Of the two, de Bodard attempts to close out the second at the end of the novel, but the attempt feels feeble and not at all satisfying. As for the first, I did not find any evidence that it was resolved at any point in the novel, and I think that would have been the most exciting thing to happen in the entire book. The results would weigh into Teomitl’s subplot, as well, considering the stakes involved. Since this is the final novel in a series, I was hoping for a totally conclusive ending – not necessarily with fireworks and swelling music, but something that at least brings some kind of closure to the whole work. Master of the House of Darts does not end that way at all: Teomitl’s rebellion is put in abeyance despite the heavy implications that he would fight his brother for the position of Revered Speaker, an action that, based on the previous novel, would probably have won him the approval of Huitzilpochtli and made the Revered Speaker his brother could never be. This could have been a chance for further character development, not only for Teomitl, but also for Acatl and Mihmatini, who is Teomitl’s wife and the new Guardian of the Duality.
I find it disappointing that instead of a truly strong, conclusive ending – which I had expected – the ending for Master of the House of Darts instead comes off a bit limp. It promises more, but “more: never actually comes, and may never come, as there has been no indication from de Bodard that she plans to write more of these novels.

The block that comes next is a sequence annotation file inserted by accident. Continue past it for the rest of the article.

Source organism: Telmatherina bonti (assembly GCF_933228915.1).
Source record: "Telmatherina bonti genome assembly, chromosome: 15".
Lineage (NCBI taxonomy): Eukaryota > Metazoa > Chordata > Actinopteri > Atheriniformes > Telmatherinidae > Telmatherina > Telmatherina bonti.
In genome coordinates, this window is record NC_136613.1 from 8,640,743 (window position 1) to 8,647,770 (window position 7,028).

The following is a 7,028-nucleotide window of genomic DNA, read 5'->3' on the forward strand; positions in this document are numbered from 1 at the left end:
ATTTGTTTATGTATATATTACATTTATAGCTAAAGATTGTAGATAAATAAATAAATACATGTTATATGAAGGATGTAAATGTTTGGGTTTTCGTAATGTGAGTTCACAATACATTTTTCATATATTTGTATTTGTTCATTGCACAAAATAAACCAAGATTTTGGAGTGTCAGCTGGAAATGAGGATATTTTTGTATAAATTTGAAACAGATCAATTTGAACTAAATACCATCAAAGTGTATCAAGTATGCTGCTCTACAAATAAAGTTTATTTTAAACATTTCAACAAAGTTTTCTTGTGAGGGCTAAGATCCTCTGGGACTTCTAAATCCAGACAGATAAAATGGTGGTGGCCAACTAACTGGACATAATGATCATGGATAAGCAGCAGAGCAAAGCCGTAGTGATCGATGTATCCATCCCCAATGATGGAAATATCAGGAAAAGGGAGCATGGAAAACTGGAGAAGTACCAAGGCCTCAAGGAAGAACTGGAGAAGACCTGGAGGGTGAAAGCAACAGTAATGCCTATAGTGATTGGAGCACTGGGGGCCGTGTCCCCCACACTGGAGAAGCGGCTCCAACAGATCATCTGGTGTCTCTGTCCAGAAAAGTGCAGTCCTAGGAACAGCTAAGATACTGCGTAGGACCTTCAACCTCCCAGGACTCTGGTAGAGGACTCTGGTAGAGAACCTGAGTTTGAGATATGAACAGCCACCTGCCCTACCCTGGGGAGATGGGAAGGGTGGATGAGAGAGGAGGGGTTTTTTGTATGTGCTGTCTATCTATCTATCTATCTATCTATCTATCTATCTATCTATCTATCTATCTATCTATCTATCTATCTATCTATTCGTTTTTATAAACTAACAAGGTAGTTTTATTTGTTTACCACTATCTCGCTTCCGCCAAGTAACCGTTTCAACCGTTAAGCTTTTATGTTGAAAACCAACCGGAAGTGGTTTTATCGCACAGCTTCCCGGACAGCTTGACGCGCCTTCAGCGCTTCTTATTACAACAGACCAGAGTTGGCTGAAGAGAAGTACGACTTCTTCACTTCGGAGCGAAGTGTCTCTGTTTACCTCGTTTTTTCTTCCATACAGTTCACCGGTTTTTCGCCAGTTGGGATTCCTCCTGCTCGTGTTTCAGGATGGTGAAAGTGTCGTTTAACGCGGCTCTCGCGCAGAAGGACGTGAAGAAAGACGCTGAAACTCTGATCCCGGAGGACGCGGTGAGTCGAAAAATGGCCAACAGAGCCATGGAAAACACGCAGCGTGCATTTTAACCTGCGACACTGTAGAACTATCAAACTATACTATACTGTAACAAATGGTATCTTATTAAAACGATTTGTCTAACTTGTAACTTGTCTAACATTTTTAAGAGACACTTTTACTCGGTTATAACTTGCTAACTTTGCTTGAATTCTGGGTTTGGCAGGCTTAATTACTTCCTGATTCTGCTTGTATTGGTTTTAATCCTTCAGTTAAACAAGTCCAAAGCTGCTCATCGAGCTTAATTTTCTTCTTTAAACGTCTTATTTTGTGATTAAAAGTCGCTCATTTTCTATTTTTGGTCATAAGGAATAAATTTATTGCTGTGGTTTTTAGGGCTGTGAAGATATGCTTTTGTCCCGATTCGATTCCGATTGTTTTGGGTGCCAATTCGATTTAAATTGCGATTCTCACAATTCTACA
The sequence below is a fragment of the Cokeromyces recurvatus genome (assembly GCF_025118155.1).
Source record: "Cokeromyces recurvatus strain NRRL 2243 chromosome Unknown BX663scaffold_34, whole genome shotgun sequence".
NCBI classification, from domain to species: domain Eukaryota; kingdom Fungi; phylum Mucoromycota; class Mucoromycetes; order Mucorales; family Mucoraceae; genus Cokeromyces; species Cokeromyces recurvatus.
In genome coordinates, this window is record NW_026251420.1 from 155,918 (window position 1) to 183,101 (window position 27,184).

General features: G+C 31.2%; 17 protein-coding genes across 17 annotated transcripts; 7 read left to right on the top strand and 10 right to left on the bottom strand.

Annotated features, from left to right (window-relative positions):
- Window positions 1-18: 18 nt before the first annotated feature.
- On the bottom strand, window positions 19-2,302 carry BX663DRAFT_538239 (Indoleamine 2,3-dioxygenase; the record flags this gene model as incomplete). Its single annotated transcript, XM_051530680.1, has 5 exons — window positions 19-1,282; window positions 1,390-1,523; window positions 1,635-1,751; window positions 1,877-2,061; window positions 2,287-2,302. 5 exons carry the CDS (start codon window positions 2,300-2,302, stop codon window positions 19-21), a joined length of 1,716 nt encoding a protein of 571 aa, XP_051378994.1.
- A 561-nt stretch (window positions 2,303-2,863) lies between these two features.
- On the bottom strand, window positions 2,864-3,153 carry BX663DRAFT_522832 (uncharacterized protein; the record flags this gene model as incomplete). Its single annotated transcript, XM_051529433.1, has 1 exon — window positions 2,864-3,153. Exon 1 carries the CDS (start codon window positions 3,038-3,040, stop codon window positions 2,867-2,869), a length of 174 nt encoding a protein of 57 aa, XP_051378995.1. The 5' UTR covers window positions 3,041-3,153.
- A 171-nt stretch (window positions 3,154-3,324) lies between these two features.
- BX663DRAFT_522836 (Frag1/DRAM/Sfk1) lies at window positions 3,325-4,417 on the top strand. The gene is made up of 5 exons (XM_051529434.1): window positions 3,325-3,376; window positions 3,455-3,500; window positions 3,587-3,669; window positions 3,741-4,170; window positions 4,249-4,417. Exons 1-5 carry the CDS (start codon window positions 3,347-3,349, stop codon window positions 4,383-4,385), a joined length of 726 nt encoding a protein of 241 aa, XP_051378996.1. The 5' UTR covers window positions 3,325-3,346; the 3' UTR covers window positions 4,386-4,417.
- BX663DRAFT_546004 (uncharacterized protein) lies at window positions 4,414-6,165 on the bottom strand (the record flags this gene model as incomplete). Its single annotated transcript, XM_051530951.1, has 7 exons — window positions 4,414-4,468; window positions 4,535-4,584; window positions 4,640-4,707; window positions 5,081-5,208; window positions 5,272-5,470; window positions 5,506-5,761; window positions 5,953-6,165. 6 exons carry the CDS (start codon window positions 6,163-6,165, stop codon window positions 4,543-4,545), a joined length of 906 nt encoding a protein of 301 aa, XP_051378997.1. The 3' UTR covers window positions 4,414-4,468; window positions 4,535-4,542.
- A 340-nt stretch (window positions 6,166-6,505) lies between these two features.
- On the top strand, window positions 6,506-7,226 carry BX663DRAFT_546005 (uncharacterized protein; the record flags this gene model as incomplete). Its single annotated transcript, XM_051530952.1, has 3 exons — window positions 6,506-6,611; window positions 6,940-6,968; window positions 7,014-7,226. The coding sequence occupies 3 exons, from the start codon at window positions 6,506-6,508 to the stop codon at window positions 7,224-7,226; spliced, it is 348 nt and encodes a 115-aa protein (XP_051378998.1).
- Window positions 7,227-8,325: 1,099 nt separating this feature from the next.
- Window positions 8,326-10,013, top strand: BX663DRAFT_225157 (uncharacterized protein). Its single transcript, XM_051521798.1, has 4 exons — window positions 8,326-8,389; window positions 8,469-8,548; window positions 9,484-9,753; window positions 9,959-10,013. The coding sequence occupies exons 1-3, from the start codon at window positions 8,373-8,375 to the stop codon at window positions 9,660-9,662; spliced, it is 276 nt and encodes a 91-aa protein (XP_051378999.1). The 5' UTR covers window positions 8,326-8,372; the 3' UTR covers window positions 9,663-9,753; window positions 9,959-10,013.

Overall, Master of the House of Darts is a disappointing ending to what has otherwise been a really fun series. There is a great deal of promise, at the start: the events arise directly from the consequences of events in Harbinger of the Storm, and the mystery appears to be well-crafted enough in the manner of the second novel. However, readers may find that they quickly grow weary of Acatl not really solving anything so much as racing after other people, struggling to keep up with them while trying to put together the pieces they leave behind to solve the puzzle of the mystery that he’s presented with. They may also find that, once they get to the end of the novel, they get the urge to ask: “Where’s the rest?” because of some rather large plot lines that are not resolved satisfactorily, or not resolved at all. It is this failure to resolve those two plot lines that I find is the most disappointing aspect of this novel, and which other readers may find disappointing as well.